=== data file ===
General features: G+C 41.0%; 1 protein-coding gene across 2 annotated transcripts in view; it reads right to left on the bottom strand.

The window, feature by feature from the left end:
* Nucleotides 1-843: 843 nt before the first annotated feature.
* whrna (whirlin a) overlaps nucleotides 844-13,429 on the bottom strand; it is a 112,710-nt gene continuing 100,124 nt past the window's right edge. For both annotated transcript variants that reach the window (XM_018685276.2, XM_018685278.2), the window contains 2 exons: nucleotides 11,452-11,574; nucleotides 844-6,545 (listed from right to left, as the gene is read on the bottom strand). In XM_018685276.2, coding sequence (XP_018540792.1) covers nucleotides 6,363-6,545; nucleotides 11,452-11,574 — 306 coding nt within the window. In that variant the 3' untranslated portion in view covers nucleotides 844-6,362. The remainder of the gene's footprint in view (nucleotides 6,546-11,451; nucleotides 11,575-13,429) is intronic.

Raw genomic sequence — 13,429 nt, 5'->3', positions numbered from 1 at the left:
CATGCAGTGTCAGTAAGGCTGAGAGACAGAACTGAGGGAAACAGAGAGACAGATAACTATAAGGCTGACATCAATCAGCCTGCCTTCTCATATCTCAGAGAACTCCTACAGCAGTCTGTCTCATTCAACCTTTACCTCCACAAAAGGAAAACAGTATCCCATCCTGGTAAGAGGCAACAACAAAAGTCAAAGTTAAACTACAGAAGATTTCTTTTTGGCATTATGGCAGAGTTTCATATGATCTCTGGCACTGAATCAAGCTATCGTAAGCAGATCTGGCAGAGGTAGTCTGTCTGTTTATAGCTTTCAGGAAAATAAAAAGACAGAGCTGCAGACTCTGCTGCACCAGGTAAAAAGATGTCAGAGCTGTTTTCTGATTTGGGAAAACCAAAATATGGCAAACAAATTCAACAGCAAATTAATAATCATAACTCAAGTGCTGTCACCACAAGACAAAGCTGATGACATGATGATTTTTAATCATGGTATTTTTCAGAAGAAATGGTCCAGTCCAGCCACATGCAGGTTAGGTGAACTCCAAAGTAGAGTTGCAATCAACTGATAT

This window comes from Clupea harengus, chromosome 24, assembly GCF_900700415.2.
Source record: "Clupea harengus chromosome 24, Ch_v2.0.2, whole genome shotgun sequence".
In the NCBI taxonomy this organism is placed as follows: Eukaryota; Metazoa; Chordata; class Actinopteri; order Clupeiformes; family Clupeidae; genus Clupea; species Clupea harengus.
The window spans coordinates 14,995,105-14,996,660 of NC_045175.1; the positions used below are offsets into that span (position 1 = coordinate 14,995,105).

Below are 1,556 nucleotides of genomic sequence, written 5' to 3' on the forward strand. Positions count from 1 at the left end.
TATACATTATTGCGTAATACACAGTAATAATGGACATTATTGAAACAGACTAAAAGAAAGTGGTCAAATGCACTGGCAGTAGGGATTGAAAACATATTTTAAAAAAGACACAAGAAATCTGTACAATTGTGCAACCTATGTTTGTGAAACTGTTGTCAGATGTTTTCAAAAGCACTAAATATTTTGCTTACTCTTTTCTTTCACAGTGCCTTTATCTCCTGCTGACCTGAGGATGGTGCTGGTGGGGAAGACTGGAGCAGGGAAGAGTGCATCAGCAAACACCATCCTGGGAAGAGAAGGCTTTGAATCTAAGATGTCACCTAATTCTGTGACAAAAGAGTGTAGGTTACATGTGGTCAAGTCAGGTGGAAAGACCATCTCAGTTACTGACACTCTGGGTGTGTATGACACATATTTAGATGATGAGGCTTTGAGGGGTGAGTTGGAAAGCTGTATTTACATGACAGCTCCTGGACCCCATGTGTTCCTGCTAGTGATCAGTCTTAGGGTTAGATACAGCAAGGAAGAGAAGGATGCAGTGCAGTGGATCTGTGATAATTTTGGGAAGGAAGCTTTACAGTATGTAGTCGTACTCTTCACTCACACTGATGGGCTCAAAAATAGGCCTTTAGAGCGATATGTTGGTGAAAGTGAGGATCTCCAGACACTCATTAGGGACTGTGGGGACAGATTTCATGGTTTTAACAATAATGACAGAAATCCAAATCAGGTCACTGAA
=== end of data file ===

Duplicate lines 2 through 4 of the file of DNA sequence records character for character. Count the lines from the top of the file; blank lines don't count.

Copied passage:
The window, feature by feature from the left end:
* Nucleotides 1-843: 843 nt before the first annotated feature.
* whrna (whirlin a) overlaps nucleotides 844-13,429 on the bottom strand; it is a 112,710-nt gene continuing 100,124 nt past the window's right edge. For both annotated transcript variants that reach the window (XM_018685276.2, XM_018685278.2), the window contains 2 exons: nucleotides 11,452-11,574; nucleotides 844-6,545 (listed from right to left, as the gene is read on the bottom strand). In XM_018685276.2, coding sequence (XP_018540792.1) covers nucleotides 6,363-6,545; nucleotides 11,452-11,574 — 306 coding nt within the window. In that variant the 3' untranslated portion in view covers nucleotides 844-6,362. The remainder of the gene's footprint in view (nucleotides 6,546-11,451; nucleotides 11,575-13,429) is intronic.